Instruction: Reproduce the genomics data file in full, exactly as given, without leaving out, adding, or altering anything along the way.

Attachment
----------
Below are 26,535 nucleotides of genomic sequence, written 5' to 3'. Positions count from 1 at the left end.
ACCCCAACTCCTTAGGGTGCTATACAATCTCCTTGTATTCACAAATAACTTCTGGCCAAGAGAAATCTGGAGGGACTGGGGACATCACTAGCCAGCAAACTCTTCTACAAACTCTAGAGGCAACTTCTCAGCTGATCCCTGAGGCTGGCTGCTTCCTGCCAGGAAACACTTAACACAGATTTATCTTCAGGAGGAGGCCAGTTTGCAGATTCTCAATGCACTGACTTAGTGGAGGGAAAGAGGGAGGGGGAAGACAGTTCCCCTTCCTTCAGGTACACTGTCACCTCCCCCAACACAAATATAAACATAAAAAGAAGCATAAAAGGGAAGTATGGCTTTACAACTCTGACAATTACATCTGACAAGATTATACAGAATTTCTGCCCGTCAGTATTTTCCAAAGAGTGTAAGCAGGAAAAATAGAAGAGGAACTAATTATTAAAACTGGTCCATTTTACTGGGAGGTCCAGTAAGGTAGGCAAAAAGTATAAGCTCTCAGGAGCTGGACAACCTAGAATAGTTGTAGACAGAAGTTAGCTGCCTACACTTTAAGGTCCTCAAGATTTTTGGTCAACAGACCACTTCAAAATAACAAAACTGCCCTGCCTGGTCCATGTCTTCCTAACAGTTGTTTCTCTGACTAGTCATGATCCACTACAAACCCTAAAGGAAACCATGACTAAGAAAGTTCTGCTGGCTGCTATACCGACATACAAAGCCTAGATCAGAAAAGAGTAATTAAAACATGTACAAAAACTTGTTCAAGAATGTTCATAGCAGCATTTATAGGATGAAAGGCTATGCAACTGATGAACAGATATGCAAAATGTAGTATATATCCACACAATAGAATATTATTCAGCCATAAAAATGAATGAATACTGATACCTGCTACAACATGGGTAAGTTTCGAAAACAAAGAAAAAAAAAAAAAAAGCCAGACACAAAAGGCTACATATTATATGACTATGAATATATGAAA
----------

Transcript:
Below are 26,535 nucleotides of genomic sequence, written 5' to 3'. Positions count from 1 at the left end.
ACCCCAACTCCTTAGGGTGCTATACAATCTCCTTGTATTCACAAATAACTTCTGGCCAAGAGAAATCTGGAGGGACTGGGGACATCACTAGCCAGCAAACTCTTCTACAAACTCTAGAGGCAACTTCTCAGCTGATCCCTGAGGCTGGCTGCTTCCTGCCAGGAAACACTTAACACAGATTTATCTTCAGGAGGAGGCCAGTTTGCAGATTCTCAATGCACTGACTTAGTGGAGGGAAAGAGGGAGGGGGAAGACAGTTCCCCTTCCTTCAGGTACACTGTCACCTCCCCCAACACAAATATAAACATAAAAAGAAGCATAAAAGGGAAGTATGGCTTTACAACTCTGACAATTACATCTGACAAGATTATACAGAATTTCTGCCCGTCAGTATTTTCCAAAGAGTGTAAGCAGGAAAAATAGAAGAGGAACTAATTATTAAAACTGGTCCATTTTACTGGGAGGTCCAGTAAGGTAGGCAAAAAGTATAAGCTCTCAGGAGCTGGACAACCTAGAATAGTTGTAGACAGAAGTTAGCTGCCTACACTTTAAGGTCCTCAAGATTTTTGGTCAACAGACCACTTCAAAATAACAAAACTGCCCTGCCTGGTCCATGTCTTCCTAACAGTTGTTTCTCTGACTAGTCATGATCCACTACAAACCCTAAAGGAAACCATGACTAAGAAAGTTCTGCTGGCTGCTATACCGACATACAAAGCCTAGATCAGAAAAGAGTAATTAAAACATGTACAAAAACTTGTTCAAGAATGTTCATAGCAGCATTTATAGGATGAAAGGCTATGCAACTGATGAACAGATATGCAAAATGTAGTATATATCCACACAATAGAATATTATTCAGCCATAAAAATGAATGAATACTGATACCTGCTACAACATGGGTAAGTTTCGAAAACAAAGAAAAAAAAAAAAAAAGCCAGACACAAAAGGCTACATATTATATGACTATGAATATATGAAA